The last few days in Los Angeles have been both relaxing and energetic. While I've managed to get in a fair amount of lounging around, I've also taken in a couple of racquetball games as well as a hike in Temescal Canyon. Add a poker night and a games night to the mix and you've got yourself quite an eventful vacation. To cap it all off before I head back to New York and the cold weather, the Golden Globe Awards, which are occurring just a few miles away in Beverly Hills, are just about to begin as I write this.
Earlier this week, while at the UCLA Film & TV Archive, I got the chance to watch a hard-to-find nominee from the 1930/31 Best Picture race...
Tom Barry and Bradley King
(based on the novel by Mrs. Henry Wood)
Ann Harding, Clive Brook, Conrad Nagel, Cecilia Loftus, Beryl Mercer
Pretty young social butterfly Isabella (Harding) is initially excited to marry wealthy politician Robert Carlyle (Nagel), no relation to the well-known Scottish actor. He brings his new bride to live with him at his estate, East Lynne, where his sister Cornelia (Loftus) takes an immediate disliking to her. After a few years, Isabella feels bored in the stifling house, her only stimulation derived from playing with her new son.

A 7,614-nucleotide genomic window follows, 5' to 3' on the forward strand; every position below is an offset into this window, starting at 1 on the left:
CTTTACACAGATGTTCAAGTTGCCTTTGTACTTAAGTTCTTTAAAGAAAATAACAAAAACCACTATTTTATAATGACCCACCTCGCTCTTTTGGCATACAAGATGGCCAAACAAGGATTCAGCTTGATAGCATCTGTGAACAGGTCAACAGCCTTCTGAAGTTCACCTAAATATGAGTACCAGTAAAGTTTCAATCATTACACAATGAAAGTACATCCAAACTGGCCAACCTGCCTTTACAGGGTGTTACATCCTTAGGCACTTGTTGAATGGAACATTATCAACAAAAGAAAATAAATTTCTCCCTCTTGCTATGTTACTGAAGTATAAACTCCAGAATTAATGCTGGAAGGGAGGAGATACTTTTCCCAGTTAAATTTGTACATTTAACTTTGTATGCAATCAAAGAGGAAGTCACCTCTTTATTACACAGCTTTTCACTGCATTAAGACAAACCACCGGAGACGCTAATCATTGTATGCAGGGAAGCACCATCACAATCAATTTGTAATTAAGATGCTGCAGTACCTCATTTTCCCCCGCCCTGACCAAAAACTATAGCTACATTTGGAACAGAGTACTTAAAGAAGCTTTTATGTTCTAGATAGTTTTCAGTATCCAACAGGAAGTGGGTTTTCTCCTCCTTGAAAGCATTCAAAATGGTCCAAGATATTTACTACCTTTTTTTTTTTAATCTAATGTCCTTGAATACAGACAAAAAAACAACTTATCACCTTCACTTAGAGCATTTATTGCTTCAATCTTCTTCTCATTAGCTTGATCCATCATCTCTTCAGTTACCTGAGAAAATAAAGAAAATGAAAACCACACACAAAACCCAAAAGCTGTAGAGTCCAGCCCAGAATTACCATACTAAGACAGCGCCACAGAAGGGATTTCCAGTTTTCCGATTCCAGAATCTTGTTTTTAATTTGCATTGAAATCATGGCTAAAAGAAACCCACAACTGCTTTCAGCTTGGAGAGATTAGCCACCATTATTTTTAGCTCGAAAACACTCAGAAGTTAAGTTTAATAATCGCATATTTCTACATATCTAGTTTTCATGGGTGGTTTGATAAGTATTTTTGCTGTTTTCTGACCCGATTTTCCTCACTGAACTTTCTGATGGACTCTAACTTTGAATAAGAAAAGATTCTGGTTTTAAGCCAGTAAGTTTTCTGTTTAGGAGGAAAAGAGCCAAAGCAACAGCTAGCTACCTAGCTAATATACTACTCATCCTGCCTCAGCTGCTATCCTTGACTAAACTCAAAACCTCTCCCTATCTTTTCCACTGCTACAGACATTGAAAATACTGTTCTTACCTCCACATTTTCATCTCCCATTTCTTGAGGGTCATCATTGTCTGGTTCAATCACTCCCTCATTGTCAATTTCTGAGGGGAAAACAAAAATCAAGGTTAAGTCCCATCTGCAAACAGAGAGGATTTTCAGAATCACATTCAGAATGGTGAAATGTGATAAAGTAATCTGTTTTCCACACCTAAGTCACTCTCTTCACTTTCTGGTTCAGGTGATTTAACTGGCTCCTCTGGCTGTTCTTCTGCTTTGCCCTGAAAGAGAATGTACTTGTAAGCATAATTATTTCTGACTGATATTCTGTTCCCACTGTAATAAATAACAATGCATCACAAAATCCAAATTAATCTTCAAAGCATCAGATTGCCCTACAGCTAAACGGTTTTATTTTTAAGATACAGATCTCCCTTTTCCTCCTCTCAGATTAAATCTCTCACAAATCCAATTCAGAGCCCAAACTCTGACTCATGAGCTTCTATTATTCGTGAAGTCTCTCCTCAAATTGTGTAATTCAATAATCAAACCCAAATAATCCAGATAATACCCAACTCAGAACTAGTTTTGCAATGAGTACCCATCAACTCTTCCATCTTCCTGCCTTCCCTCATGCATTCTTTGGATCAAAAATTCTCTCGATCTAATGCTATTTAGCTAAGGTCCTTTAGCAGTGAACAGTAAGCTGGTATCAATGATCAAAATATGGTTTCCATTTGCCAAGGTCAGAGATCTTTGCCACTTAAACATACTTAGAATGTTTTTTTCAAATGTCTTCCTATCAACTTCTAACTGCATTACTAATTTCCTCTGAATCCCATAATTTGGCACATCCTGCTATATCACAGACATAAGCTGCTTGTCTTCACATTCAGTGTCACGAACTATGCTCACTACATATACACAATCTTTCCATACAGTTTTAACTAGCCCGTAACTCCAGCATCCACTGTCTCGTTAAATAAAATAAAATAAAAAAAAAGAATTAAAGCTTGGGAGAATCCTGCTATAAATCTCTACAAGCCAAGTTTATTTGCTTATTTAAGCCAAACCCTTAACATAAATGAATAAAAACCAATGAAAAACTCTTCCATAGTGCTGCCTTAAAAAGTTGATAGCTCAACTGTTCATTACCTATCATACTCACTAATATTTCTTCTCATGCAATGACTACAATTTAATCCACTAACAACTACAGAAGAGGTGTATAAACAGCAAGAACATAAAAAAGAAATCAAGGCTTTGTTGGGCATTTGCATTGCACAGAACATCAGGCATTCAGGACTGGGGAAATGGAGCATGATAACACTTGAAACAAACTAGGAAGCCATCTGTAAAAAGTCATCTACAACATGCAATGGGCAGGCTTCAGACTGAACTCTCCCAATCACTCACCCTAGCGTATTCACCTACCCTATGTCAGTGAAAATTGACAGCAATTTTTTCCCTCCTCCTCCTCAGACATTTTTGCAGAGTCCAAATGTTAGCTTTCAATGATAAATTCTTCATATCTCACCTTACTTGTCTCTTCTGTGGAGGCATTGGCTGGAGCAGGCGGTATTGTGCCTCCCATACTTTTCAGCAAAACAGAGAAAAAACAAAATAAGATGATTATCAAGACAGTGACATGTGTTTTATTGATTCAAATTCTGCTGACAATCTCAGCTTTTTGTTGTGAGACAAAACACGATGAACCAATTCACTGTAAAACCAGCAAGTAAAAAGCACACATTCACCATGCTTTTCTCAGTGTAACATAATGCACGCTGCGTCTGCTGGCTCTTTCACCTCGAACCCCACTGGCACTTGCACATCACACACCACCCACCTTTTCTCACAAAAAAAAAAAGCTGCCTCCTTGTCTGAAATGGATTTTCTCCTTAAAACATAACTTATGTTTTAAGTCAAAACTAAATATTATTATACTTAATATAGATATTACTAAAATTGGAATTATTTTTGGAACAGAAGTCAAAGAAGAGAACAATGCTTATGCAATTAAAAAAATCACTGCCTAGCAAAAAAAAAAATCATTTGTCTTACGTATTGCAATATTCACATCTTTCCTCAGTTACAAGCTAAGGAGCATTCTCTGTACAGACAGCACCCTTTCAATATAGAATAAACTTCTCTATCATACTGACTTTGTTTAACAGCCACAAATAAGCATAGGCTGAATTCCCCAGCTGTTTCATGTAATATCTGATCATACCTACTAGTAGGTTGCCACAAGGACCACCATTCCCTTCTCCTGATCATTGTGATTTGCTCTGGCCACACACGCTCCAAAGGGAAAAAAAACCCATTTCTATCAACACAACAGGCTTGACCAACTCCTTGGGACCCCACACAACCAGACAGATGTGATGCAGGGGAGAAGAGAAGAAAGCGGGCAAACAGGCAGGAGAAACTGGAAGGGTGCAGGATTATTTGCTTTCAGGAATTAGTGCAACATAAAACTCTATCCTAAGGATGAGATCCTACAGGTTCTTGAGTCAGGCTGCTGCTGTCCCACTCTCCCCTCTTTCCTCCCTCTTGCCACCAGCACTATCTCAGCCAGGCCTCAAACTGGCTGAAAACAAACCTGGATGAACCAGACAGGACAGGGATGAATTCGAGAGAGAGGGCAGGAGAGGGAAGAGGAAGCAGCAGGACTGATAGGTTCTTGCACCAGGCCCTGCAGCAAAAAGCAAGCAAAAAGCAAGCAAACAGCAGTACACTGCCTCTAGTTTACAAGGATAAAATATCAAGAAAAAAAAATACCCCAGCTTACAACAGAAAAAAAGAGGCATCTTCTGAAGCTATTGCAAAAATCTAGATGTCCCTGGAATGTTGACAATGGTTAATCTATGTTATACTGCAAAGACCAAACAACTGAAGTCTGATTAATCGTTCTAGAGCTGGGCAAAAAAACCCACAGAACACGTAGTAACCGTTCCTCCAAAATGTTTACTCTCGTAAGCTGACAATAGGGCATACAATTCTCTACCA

Yearning for some fun and excitement while Robert is away, Isabella sneaks off to a fancy ball with an old suitor Captain Levison (Brook). The two share an illicit kiss before Isabella rejects his further advances. But the damage is already done. Cornelia witnessed the indiscretion and blabs to Robert, who, believing Isabella has been unfaithful, throws her out of the house, vowing never to allow her to see their son again.
East Lynne begins as an occasionally bland melodrama, but manages to avoid being completely boring. Its characters are relatively clichéd - the fun-loving wife, the conservative husband, the protective older sister who passive-aggressively makes life miserable for the newcomer. The story, too, is a tad tired - new girl, not accepted by husband's family, tries to deal with stuffy upper class rules and etiquette. It's definitely soap opera material.
Ann Harding (pictured) is possibly the finest part of East Lynne. Her natural performance as the party girl without a party is truly engaging and helps to alleviate the film's flaws. Conrad Nagel as the staid husband also offers an accomplished portrayal if you can get past the heavy lipstick and eyeliner. And Clive Brook as the other man is compelling if only for his unusual cadence. None of the performances received Oscar nominations. Nor did any of the technical or creative elements. In fact, East Lynne's sole nomination was for Best Picture.